Ooops, there goes another milk feed, power-chucked onto the floor, your dressing gown, the bed … So when does your baby’s spit-up become cause for concern?
Gastric reflux is very common in infants. Babies are born with immature digestive systems. Within the first days, weeks and months of their lives, the ring of muscle at the top of the stomach gradually matures and strengthens. This muscle should open and close to allow food through in one direction, and prevent it travelling back up.
In 50% of babies, this valve may function poorly, letting food pass back up the oesophageal passage. Breast or bottle-fed infants who regurgitate (also referred to as ‘spilling’) once a day (or more) after feeding are referred to as experiencing uncomplicated gastric reflux.
Other symptoms of reflux may include a persistent cough, refusing to feed, crying with feeding or refusing to feed at all, gagging, difficulty swallowing, hiccups, chronic wheezing, irritability or restlessness/sleeplessness.
Although reflux can be unpleasant and worrying for parents, in most cases the development of the digestive system progresses normally, and the reflux resolves itself within the first 3 months to a year of life.
The use of thickeners is an older strategy which is no longer universally recommended. The idea behind thickening additives is to encourage food to continue its journey down to the stomach. But research now suggests the number of reflux episodes will remain unchanged, while you risk adding unnecessary calories to baby’s diet, and increase the risk of choking and other feeding problems.
It is rare but possible for reflux problems to persist through to school age, with some children being diagnosed with Gastric Oesophageal Reflux Disease (GORD), a diagnosis that usually requires medical or surgical intervention to correct.
Uncomplicated gastric reflux becomes GORD when the acid content of the regurgitation creates problems like asthma, failure to thrive, or irritation to the oesophagus. Medical treatment options are designed to prevent one or more of these events from occurring.
An alternative treatment may be probiotic supplementation. A 2014 Italian study showed favourable results for reflux infants with the use of probiotics (beneficial gut bacteria). The study involved 554 infants in nine hospital paediatric units. The infants given the probiotic supplement cried for 38 minutes at a time and regurgitated three times, as opposed to 71 minutes of crying and five ‘spit-ups’ in the placebo group.
The Gastric Reflux Support Network of NZ explains that medications – particularly antibiotics – can promote an overgrowth of ‘bad’ bacteria in the gut, which is why a probiotic supplement may harmonise the system and relieve symptoms.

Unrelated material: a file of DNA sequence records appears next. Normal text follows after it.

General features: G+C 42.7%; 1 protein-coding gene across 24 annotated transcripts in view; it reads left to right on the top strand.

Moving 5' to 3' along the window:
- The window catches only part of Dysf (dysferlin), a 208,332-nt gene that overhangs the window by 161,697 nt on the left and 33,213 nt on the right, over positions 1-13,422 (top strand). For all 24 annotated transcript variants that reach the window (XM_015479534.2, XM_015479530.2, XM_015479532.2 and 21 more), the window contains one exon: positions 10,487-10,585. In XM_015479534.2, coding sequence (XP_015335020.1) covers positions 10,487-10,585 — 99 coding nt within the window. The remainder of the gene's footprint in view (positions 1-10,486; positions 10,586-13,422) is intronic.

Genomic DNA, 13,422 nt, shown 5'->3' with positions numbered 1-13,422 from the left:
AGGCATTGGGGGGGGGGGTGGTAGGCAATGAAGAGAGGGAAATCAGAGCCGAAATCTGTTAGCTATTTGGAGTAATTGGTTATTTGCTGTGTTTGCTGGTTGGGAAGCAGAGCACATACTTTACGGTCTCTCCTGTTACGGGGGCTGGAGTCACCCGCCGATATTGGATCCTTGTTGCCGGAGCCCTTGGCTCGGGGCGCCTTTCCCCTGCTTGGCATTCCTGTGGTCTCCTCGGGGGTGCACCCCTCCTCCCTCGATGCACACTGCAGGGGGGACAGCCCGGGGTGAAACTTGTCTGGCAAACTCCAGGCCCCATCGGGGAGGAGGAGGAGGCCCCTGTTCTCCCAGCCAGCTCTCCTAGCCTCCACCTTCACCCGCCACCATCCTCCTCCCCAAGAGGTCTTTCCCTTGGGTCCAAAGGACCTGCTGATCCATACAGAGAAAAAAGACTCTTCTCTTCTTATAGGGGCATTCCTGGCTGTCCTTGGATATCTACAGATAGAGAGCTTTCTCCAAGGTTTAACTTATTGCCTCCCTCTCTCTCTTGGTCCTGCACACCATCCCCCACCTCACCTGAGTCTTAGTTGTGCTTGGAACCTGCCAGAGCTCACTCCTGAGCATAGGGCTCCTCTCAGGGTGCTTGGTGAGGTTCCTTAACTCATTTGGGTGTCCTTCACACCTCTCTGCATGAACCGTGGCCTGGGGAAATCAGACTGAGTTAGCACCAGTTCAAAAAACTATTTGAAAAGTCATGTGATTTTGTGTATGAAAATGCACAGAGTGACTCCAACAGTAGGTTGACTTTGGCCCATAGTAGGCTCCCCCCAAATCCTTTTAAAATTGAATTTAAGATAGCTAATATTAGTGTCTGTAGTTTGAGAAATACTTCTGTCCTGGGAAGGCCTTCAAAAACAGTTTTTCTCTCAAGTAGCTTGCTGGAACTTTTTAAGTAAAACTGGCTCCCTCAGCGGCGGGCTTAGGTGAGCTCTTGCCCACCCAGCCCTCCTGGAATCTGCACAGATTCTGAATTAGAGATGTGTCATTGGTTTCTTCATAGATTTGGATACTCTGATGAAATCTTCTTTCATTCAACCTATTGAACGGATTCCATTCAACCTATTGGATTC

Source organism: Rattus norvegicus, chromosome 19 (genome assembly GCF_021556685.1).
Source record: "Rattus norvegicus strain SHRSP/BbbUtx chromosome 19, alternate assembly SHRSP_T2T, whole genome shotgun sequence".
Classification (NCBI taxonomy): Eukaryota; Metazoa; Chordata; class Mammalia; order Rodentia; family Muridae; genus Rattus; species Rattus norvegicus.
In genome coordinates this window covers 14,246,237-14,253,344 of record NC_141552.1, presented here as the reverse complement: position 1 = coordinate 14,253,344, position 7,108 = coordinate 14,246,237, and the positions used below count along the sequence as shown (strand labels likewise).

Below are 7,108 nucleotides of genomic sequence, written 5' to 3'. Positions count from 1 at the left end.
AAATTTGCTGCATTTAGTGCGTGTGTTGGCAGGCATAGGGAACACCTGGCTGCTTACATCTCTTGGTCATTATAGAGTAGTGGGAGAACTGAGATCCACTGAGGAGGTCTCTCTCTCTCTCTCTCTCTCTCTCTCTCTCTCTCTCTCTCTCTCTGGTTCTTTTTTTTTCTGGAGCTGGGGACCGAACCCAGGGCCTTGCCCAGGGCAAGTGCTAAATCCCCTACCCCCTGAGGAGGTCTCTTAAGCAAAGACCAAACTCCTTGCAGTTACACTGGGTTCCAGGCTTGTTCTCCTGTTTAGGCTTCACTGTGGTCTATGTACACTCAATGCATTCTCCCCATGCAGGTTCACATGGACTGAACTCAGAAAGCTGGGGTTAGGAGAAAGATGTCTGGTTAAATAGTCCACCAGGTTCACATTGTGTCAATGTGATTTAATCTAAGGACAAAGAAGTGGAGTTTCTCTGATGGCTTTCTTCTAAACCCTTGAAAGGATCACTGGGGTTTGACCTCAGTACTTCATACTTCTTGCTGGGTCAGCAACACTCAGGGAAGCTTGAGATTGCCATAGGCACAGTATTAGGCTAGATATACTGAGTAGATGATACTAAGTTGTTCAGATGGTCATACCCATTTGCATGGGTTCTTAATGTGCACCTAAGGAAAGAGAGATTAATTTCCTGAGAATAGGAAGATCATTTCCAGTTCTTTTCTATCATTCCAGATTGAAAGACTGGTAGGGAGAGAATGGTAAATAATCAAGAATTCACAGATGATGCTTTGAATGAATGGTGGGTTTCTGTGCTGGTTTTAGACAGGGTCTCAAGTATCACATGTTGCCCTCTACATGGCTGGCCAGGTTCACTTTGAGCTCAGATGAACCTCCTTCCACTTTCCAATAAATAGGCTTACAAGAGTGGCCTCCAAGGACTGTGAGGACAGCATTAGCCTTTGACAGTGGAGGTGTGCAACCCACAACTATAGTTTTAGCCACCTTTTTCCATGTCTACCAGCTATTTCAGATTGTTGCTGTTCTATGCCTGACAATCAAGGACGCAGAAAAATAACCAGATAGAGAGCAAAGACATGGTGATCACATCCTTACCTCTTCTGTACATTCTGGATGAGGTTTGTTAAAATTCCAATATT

Gut motility issues are a problem for those with reflux – perhaps even being the cause of reflux – because the stomach is too slow to empty and remains full for longer than it should. Probiotics can improve gut motility; so while further evidence is required into their efficacy, the use of probiotic supplements could be a worthwhile natural avenue to explore. Just ensure you check with your doctor and/or take appropriate advice as to their use.
Some authorities are concerned that gastric reflux may be misdiagnosed, or over-reported. The UK’s National Institute for Care and Health Excellence (NICE) recently issued a new set of guidelines for medical professionals to reassure and inform new parents on the issue of reflux.
The guideline recommends parents and carers are given advice about gastric reflux and are reassured that in healthy infants, effortless regurgitation of feeds is very common and will become less frequent with time, usually not needing further investigation or treatment.
NICE presents a number of ‘red flag’ symptoms for identifying more severe reflux (potentially GORD) or an incorrect diagnosis. These symptoms are forceful vomiting, abdominal tenderness, chronic diarrhoea, a bulging fontanelle or head circumference increasing by more than 1cm per week.
If your baby experiences any of these symptoms in addition to reflux, consult your doctor immediately, as they may indicate alternative disorders ranging from intestinal obstruction to cow’s milk protein allergy.
by Tiffany Brown*
The Gastric Reflux Support Network of New Zealand is a non-profit charity dedicated to providing support and information to babies and their families dealing with infant gastric reflux. Their website www.cryingoverspiltmilk.co.nz is a very comprehensive resource.
If your reflux baby appears mostly contended, sleeps well and is gaining weight, she/he is what the Network calls a ‘happy chucker’. Their recommendation to help ease reflux is for breast-feeding mothers to switch to a dairy-free diet for two weeks, in addition to checking that your milk latch position is correct for baby. For bottle-fed infants, they suggest switching to a noncow’s milk formula.
General reflux resolution techniques (no matter how severe) include feeding baby sitting up, interrupting the feed to burp high on the shoulder so baby’s body is straight, and offering smaller, more frequent feeds.
These at-home remedies may help to resolve reflux issues more quickly, although many parents of ‘happy chuckers’ simply choose to ride it out, knowing the issue will resolve when the digestive system matures.
*Tiffany is a freelance writer. Natural parenting and food are two of the topics regularly featured on her blog http://zigzagutopia.wordpress.com
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